How Open Government Helps Countries Withstand COVID-19
COVID-19 disrupted the globe in unprecedented ways, forcing people and organizations in all corners of the world to adjust to a new reality. OGP was no exception. Of the 63 countries implementing OGP action plans in 2020, 19 extended their implementation periods and 15 of 41 expected new action plans were submitted. Nevertheless, the platforms, systems and partnerships created through OGP action plans before the pandemic are demonstrating to be valuable in emergency situations.
COVID-19’s Impact on the Implementation of OGP Action Plans
According to IRM findings from 2018-2020 Transitional Results Reports reviewed so far, commitment implementation faced challenges. The completion rate so far of 61 percent is tending lower than the past two action plan cycles. Commitment activities were either modified, postponed, or canceled. Some governments had to reallocate human and financial resources to respond to the immediate needs caused by the pandemic, this was the case in 29 percent of countries reviewed for this blog.
For example, in Serbia, reallocating human and financial resources delayed or ended several commitment activities, including some that promoted collaboration between local governments and civil society. In some cases, disruption and delays occurred due to travel and in-person gathering restrictions. This was the case in Tunisia, which had commitment activities requiring cross-country travel and in-person consultations that could not be completed . Engagement during implementation was also affected; in 54 percent of cases reviewed, participation shifted from in person to online.
The pandemic’s impact was not equal across OGP members. Implementation of action plans tended to be less affected in countries with a high Human Development Index, such as Australia and France. These countries were more likely to have the infrastructure, technical expertise, and financial support to quickly adapt to the pandemic. A particularly important factor among these countries was a robust digital governance infrastructure which, like in Korea and Estonia, allowed them to continue business virtually with little disruption. On the other hand, the countries most affected tended to lack these characteristics. That was the case of North Macedonia. Its national assembly was dissolved for seven months, and without procedural rules for remote work, progress on parliamentary commitments stalled. Nevertheless, the national assembly was eventually able to work remotely and North Macedonia’s OGP forum was able to navigate through the pandemic, in part by establishing its own virtual capabilities.
Open government tools for pandemic-resilience
Despite the many calamities of the pandemic, initiatives advanced through OGP action plans helped lay foundations to effectively respond to the pandemic. Estonia, for instance, used its national open data portal, developed as part of their 2014-16 OGP action plan, to create a dashboard with detailed COVID-19 data disaggregated by demographics and updated daily. This included machine-readable information on the number of tests administered and their results, hospitalizations, people in intensive care, and deaths. Open government reforms also helped governments deal with the fallout of the pandemic.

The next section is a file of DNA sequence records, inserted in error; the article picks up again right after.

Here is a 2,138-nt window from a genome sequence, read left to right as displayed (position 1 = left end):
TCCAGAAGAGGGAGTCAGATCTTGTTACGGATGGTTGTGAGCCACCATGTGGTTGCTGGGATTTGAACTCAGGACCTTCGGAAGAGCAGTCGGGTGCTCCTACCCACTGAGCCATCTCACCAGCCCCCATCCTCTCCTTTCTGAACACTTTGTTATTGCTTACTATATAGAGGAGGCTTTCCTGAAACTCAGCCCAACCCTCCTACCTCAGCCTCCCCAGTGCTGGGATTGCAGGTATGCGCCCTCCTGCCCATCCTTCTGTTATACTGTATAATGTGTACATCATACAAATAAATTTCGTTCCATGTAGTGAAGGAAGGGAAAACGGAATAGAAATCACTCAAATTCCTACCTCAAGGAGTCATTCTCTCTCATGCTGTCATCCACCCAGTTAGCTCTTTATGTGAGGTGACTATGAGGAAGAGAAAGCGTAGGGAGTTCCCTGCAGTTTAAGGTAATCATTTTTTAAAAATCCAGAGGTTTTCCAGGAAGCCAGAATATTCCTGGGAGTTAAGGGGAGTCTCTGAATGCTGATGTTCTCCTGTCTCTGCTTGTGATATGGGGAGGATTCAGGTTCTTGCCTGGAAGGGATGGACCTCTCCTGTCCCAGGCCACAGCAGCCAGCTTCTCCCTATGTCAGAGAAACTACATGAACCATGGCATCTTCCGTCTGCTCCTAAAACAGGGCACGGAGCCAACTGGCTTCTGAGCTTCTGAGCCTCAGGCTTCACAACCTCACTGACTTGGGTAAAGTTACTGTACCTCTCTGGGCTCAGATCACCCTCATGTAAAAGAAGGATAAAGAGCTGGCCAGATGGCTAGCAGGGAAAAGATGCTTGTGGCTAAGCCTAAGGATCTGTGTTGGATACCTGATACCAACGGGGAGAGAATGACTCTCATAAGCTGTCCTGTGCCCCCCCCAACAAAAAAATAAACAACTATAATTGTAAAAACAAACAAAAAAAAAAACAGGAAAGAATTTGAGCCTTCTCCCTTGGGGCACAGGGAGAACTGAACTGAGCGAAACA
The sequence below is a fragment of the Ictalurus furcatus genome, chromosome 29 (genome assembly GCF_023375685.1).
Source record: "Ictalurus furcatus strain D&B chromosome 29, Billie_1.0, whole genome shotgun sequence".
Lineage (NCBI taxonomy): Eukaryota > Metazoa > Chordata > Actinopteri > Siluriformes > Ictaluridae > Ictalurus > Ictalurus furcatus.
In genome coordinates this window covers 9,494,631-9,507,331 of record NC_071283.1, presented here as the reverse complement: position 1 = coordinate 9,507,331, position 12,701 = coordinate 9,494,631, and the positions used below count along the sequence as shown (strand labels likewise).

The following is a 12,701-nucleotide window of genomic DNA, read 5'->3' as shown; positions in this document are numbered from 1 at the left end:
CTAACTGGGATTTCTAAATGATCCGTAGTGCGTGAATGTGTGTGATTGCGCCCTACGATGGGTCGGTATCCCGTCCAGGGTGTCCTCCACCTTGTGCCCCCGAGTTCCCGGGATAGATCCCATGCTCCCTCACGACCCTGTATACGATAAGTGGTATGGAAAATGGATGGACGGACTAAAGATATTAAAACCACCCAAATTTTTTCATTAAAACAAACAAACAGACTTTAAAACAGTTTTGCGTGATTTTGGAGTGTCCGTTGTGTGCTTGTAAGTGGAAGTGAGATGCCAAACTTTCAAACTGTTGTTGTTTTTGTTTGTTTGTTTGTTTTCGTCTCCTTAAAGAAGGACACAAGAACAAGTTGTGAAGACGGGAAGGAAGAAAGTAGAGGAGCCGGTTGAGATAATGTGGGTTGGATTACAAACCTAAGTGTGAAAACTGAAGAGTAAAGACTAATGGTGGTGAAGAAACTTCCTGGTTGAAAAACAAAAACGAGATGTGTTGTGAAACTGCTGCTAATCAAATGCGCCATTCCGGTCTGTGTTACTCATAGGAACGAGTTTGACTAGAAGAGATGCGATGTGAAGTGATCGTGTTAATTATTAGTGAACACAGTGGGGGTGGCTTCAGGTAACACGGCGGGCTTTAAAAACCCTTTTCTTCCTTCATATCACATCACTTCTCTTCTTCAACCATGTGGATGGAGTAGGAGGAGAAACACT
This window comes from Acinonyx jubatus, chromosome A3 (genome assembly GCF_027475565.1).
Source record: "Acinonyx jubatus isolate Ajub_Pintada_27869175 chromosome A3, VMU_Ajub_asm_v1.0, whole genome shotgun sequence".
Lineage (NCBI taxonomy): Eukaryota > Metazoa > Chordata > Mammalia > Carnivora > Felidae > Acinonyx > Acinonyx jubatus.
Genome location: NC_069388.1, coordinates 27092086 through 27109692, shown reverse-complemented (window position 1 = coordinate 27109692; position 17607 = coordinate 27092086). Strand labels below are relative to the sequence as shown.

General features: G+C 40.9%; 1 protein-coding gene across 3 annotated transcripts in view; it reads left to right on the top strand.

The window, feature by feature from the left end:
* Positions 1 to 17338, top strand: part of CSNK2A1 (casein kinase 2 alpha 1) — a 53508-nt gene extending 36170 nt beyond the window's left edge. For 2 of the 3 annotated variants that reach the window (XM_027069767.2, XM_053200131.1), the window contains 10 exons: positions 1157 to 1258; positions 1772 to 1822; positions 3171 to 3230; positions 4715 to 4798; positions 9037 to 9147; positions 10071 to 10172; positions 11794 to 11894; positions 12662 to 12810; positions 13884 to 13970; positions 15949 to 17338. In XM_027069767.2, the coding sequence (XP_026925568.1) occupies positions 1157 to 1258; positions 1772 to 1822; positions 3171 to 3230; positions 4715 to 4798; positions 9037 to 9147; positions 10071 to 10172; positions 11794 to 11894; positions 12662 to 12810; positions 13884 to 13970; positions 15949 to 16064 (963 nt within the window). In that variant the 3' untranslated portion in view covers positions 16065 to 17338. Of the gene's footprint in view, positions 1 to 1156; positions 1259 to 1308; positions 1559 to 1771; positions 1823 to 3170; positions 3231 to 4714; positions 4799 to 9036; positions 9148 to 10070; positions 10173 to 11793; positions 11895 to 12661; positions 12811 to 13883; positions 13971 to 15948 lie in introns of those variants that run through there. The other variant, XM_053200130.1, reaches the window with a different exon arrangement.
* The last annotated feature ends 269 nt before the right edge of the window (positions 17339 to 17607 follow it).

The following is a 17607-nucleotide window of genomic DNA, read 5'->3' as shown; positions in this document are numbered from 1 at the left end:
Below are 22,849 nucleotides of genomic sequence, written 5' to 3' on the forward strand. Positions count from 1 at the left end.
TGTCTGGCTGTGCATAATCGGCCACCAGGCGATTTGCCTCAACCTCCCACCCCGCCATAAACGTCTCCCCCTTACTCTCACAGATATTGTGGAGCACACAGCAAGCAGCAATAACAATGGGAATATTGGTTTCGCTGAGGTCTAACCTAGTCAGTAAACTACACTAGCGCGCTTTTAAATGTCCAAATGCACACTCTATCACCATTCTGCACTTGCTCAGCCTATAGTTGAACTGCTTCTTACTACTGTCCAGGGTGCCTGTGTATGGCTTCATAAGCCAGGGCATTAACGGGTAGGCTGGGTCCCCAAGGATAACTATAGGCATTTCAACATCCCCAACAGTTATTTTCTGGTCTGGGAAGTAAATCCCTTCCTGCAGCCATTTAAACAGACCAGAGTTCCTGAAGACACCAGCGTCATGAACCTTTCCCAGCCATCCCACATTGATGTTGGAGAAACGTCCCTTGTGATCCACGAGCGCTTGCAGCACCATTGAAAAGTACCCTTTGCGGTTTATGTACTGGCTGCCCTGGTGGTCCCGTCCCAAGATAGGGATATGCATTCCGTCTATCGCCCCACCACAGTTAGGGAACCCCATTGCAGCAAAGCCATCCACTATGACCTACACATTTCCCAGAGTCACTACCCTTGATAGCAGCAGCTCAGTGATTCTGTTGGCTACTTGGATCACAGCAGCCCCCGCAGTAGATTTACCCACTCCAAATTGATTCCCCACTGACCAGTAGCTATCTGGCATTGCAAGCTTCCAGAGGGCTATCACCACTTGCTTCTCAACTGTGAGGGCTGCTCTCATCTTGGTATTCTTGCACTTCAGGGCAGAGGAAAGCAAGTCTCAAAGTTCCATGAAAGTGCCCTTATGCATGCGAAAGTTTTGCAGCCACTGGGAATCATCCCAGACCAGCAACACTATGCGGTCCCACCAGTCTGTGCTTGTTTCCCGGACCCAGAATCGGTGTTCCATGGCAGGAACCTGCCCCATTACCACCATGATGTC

Armenia’s OGP action plan commitments to develop platforms for education and health enabled the public to minimize face-to-face interaction while nonetheless making informed decisions about their education and health. Furthermore, the health platform listed information on medical institutions and their services, as well as providing a system for admitting patients to their preferred institutions. Meanwhile, in Croatia, the e-Citizen system, a commitment in their 2018-20 action plan, enabled the ePass (e-Propusnica), allowing individuals with special circumstances (like needing in-person public services) to request exceptions to move around the country amid lockdowns. While these reforms differ, they all allowed governments to strategically adjust to an unanticipated crisis.
Platforms developed through OGP action plans have also been used to invite public monitoring of governments’ handling of the pandemic. In Nigeria, the NOCOPO platform includes contracts awarded in response to the pandemic. Both Ukraine and Colombia require all such contracts to be published in full on their respective platforms, Prozorro and SECOP. Colombian civil society, in particular, has been keen to investigate government use of resources to tackle the pandemic and has monitored contracts for signs of irregularities, raising red flags through investigative journalism and denouncing potential cases of corruption.
From response to recovery
Open government reforms have helped countries withstand COVID-19 and become more resilient. Other countries are noting the promise of open government to increase transparency and accountability in their efforts against COVID-19. Seven of the 15 action plans created in 2020 include open response/open recovery commitments. In its 2020–2022 action plan, Indonesia includes a commitment on public access to COVID-19 spending information. Similarly, Portugal’s 2021–2023 action plan includes a commitment to publish all information on the implementation of its EU-funded Recovery and Resilience Plan, including details on financing, beneficiaries, and suppliers. Much like what has happened in Colombia, these commitments aim to allow the public to scrutinize pandemic-related spending and shine light on irregularities. Including more commitments of this sort in action plans can help other countries respond effectively to the challenges of the pandemic.
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